Launch of the South African Traditional Medicinal Plants from KwaZulu-Natal (Book Launch)

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Health

12 November 2012
Chairperson: Dr B Goqwana (ANC)
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Meeting Summary

The purpose of the meeting was to launch a book titled ‘South African Traditional Medicinal Plants from KwaZulu-Natal’. The authors of the book are Berit Smestad Paulsen, a professor in Pharmacognosy at the School of Pharmacy, University of Oslo; Hegel Ekeli from the University of Oslo, Department of Pharmacy; Quinton Johnson, a Medical Physiologist, the Managing Director of The International Phytomedicince Centre at the University of Stellenbosch as well as Kaare R. Norum, a professor at the School of Medicine at the University of Oslo.

The book was based on notes from a Norwegian doctor, Henrik Greve Blessing, who paid a visit to South Africa, KwaZulu-Natal in the years 1901-1904; he was in search of plants which were used locally for the treatment of illnesses, pains and poisoning. Dr Blessing was successful in identifying 98 plants and documented them through writings and drawings in his journal, which now forms part of the book under discussion. The plant names documented by Dr Blessing were in Zulu pseudo names, therefore it was the authors of the book who collaborated in the translation of these names into English and also to identify and ascribe to them their scientific meanings and uses.

The main points that were raised throughout the presentations emphasised the value of the partnerships between South Africa, Norway and Sweden, and that instead of preserving the negative stereotypes associated with the use of traditional medicine, traditional medicine should be regulated and registered as part of the national healthcare system. The main reasoning behind this logic was that the majority of South Africans, were poor and unemployed and about 70% of them did not have medical insurance. Some of the challenges of registering traditional medicine were that of insufficient evidence, and quality and safety mechanisms to support its endorsement. However, it was widely accepted that traditional medicine complements and scientific and modern medical advances, and that the book laid a solid foundation for further medical research, both within and outside the borders of South Africa.


Meeting report

Mr Quinton Johnson, the programme director, who is also one of the co-authors of the book, began by introducing the Chairperson of the Portfolio Committee on Health, Dr. BM Goqwana (ANC).

The Chairperson acknowledged the important role played by ancestry and the importance of valuing African cultures and traditions. He briefly outlined the history of African indigenous medicine and that the main shortcoming at the time was that traditional healers and doctors did not understand the importance of measuring and prescribing the correct quantities of medicine and that there were no systems in place to test these medicines before prescription. He then expressed concern about the current title of ‘traditional medicine’ and questioned its relevance in the present day. Lastly, the Chairperson stated that the current title of ‘traditional medicine’ was a legacy from previous exploitative colonial experiences; he thus proposed that the current title awarded to the field be revised.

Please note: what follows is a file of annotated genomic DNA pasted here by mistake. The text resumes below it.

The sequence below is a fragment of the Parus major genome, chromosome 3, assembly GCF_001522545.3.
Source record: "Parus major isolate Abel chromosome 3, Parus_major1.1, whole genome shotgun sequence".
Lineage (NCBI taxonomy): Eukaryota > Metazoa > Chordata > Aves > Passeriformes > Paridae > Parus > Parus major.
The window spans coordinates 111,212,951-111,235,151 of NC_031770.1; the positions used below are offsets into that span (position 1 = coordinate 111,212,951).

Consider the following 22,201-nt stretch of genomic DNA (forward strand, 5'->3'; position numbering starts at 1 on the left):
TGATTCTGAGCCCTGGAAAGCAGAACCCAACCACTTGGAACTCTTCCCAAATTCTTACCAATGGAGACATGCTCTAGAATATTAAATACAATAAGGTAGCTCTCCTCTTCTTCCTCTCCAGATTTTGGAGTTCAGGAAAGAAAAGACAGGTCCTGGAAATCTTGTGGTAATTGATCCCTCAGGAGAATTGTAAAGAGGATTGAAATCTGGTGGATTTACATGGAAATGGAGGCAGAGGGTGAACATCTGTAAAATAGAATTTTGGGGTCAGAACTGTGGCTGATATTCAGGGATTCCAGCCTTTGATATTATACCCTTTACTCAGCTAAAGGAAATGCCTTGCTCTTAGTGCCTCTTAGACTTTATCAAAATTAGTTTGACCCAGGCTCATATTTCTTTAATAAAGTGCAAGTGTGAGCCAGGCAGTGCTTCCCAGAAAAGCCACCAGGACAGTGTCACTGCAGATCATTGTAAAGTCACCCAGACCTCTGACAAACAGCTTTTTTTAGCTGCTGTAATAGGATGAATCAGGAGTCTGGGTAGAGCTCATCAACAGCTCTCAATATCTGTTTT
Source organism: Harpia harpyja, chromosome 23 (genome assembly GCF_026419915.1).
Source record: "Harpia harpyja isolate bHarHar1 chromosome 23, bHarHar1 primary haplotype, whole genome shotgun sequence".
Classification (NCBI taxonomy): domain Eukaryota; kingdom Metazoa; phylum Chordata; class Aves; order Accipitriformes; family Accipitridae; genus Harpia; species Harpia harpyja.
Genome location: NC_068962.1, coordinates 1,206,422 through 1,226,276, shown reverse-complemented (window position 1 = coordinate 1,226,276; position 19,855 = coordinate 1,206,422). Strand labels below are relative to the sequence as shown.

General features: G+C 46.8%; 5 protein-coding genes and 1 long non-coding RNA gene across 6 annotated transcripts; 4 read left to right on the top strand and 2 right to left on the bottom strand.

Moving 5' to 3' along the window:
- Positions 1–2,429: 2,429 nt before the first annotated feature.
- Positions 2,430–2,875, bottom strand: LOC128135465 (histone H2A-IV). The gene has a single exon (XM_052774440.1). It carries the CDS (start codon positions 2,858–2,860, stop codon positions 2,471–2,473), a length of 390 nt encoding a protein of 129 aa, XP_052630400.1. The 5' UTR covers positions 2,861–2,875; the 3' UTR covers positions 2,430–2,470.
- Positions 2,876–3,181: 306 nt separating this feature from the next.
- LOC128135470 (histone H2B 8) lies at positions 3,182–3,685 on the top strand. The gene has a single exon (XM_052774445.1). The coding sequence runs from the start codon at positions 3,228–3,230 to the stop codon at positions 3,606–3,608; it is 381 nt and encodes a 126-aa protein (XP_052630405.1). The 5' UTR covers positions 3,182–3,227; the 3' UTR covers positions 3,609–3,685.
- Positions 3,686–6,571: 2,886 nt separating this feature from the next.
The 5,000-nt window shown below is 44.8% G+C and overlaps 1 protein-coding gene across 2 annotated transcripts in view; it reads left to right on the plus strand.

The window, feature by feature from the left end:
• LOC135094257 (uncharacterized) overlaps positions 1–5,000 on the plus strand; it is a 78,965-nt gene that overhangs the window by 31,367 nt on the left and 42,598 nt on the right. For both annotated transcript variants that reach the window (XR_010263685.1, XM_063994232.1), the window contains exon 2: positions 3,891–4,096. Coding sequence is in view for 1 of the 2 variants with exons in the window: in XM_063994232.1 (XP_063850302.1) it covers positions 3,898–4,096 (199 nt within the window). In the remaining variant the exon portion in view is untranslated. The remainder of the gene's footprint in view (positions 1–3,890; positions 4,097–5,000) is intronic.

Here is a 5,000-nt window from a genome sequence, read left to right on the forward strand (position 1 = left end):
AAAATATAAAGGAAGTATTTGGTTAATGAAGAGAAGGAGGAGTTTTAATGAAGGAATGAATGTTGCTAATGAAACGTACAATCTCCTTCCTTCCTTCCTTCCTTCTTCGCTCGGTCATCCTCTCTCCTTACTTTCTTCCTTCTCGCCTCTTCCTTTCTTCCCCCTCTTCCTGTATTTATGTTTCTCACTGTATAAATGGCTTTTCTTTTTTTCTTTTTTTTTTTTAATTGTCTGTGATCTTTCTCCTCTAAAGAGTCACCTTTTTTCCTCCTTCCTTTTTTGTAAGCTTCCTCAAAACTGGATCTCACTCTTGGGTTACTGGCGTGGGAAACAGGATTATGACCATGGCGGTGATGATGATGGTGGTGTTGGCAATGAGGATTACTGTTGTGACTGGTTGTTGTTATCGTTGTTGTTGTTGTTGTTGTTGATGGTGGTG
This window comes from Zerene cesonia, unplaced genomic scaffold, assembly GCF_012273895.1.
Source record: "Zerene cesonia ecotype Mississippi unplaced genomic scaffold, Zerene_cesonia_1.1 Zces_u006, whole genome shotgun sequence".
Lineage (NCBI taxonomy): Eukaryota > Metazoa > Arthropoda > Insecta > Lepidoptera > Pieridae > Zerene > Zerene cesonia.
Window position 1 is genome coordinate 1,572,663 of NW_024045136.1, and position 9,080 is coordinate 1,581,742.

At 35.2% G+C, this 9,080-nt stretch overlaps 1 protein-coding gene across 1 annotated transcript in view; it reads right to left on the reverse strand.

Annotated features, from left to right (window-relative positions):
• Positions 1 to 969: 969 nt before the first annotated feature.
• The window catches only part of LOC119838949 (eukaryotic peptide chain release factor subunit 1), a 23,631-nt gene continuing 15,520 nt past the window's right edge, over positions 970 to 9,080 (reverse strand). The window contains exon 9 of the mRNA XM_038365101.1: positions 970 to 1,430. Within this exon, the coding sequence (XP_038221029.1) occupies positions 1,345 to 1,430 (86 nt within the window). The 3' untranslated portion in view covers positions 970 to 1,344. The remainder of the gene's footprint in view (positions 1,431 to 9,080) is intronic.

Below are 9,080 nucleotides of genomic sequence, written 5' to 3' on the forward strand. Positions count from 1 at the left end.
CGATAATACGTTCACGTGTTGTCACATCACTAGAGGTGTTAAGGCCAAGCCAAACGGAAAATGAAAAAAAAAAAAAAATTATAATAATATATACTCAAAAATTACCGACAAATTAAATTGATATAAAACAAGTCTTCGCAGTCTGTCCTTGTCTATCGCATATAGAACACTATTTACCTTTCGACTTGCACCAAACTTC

The Chairperson then introduced Dr Mathole Motshekga, the ANC Chief Whip. Dr Motshekga began by stating that the book under discussion served a variety of functions, such as the renewal of the bonds that existed between South Africans and Norwegians as well as the recovery of South Africa’s indigenous medical breakthroughs. He also noted that government had a responsibility to acknowledge and incorporate traditional medical practitioners into the national health care system as more than 70% of South Africans rely on traditional medicine as a primary source of health care. As a result traditional medicine should be standardised. Dr Motshekga further stated that as South Africans move towards a more modern lifestyle, many of them were suffering grave health consequences, such as the side effects of stress, diabetes, heart disease and a general lack of well-being, therefore traditional medicine could be incorporated into modern lifestyles, complementing modern/ Western medicine. Traditional medicine therefore played a preventative role for serious disease.